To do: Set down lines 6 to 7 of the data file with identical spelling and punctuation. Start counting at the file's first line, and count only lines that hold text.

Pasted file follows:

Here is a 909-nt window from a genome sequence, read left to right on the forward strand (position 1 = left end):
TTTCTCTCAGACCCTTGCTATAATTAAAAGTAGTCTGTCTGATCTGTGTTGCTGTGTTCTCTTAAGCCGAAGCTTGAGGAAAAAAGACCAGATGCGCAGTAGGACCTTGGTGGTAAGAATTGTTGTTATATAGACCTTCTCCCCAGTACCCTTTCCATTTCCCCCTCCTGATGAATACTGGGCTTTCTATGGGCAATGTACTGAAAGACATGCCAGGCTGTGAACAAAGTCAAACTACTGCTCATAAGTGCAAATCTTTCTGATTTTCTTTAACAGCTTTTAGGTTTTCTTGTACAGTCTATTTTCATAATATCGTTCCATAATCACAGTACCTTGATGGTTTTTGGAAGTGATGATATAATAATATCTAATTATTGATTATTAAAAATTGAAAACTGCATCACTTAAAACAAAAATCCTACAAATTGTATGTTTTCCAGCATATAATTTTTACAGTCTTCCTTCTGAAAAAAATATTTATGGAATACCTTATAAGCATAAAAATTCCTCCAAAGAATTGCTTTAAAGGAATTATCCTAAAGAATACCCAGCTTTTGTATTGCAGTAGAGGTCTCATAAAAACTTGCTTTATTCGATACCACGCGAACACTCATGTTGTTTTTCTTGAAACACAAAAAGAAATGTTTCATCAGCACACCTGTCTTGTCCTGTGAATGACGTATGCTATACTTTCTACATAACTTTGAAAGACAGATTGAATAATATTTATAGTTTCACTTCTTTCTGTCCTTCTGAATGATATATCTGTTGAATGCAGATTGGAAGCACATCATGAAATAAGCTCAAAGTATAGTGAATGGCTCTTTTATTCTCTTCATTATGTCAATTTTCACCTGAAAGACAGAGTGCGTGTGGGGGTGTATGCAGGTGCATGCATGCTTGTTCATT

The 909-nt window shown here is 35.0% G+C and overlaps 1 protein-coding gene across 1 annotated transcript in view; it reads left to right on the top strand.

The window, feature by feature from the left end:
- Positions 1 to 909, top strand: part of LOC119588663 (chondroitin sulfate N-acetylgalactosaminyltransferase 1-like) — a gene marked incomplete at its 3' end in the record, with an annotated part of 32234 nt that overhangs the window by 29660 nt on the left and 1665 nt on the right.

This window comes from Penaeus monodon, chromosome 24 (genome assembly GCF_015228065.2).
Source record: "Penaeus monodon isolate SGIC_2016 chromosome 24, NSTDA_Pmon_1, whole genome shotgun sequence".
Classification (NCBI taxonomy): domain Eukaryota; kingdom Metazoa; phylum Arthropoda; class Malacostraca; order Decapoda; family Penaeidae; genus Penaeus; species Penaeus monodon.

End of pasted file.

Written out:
This window comes from Penaeus monodon, chromosome 24 (genome assembly GCF_015228065.2).
Source record: "Penaeus monodon isolate SGIC_2016 chromosome 24, NSTDA_Pmon_1, whole genome shotgun sequence".